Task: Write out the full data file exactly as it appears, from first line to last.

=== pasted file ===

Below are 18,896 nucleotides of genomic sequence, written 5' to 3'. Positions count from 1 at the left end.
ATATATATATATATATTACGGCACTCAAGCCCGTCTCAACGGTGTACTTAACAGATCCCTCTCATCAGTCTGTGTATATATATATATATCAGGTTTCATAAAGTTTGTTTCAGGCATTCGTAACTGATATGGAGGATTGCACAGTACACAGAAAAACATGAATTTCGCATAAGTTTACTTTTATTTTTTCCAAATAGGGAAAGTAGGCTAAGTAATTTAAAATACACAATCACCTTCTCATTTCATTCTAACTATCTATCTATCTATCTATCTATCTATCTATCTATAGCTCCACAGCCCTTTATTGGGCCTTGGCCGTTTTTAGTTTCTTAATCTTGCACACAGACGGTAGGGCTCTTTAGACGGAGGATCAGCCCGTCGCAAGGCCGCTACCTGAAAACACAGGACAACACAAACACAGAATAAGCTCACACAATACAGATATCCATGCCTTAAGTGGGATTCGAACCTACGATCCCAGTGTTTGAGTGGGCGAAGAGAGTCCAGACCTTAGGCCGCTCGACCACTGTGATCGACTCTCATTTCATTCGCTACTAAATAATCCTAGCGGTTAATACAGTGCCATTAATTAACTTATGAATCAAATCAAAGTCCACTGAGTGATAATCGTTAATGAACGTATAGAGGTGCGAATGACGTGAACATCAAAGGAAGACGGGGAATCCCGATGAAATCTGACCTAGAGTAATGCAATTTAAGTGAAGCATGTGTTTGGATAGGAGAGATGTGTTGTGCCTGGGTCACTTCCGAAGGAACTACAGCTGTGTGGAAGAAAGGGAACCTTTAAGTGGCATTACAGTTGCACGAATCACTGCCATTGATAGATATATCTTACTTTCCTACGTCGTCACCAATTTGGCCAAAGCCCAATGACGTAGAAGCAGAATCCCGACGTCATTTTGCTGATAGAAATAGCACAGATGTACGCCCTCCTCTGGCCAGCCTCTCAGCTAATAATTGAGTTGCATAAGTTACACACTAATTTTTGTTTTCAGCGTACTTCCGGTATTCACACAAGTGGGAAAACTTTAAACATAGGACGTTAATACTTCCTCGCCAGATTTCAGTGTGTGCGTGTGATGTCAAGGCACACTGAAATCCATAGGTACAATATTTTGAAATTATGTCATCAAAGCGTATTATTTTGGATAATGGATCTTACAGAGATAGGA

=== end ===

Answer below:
Below are 18,896 nucleotides of genomic sequence, written 5' to 3'. Positions count from 1 at the left end.
ATATATATATATATATTACGGCACTCAAGCCCGTCTCAACGGTGTACTTAACAGATCCCTCTCATCAGTCTGTGTATATATATATATATCAGGTTTCATAAAGTTTGTTTCAGGCATTCGTAACTGATATGGAGGATTGCACAGTACACAGAAAAACATGAATTTCGCATAAGTTTACTTTTATTTTTTCCAAATAGGGAAAGTAGGCTAAGTAATTTAAAATACACAATCACCTTCTCATTTCATTCTAACTATCTATCTATCTATCTATCTATCTATCTATCTATAGCTCCACAGCCCTTTATTGGGCCTTGGCCGTTTTTAGTTTCTTAATCTTGCACACAGACGGTAGGGCTCTTTAGACGGAGGATCAGCCCGTCGCAAGGCCGCTACCTGAAAACACAGGACAACACAAACACAGAATAAGCTCACACAATACAGATATCCATGCCTTAAGTGGGATTCGAACCTACGATCCCAGTGTTTGAGTGGGCGAAGAGAGTCCAGACCTTAGGCCGCTCGACCACTGTGATCGACTCTCATTTCATTCGCTACTAAATAATCCTAGCGGTTAATACAGTGCCATTAATTAACTTATGAATCAAATCAAAGTCCACTGAGTGATAATCGTTAATGAACGTATAGAGGTGCGAATGACGTGAACATCAAAGGAAGACGGGGAATCCCGATGAAATCTGACCTAGAGTAATGCAATTTAAGTGAAGCATGTGTTTGGATAGGAGAGATGTGTTGTGCCTGGGTCACTTCCGAAGGAACTACAGCTGTGTGGAAGAAAGGGAACCTTTAAGTGGCATTACAGTTGCACGAATCACTGCCATTGATAGATATATCTTACTTTCCTACGTCGTCACCAATTTGGCCAAAGCCCAATGACGTAGAAGCAGAATCCCGACGTCATTTTGCTGATAGAAATAGCACAGATGTACGCCCTCCTCTGGCCAGCCTCTCAGCTAATAATTGAGTTGCATAAGTTACACACTAATTTTTGTTTTCAGCGTACTTCCGGTATTCACACAAGTGGGAAAACTTTAAACATAGGACGTTAATACTTCCTCGCCAGATTTCAGTGTGTGCGTGTGATGTCAAGGCACACTGAAATCCATAGGTACAATATTTTGAAATTATGTCATCAAAGCGTATTATTTTGGATAATGGATCTTACAGAGATAGGA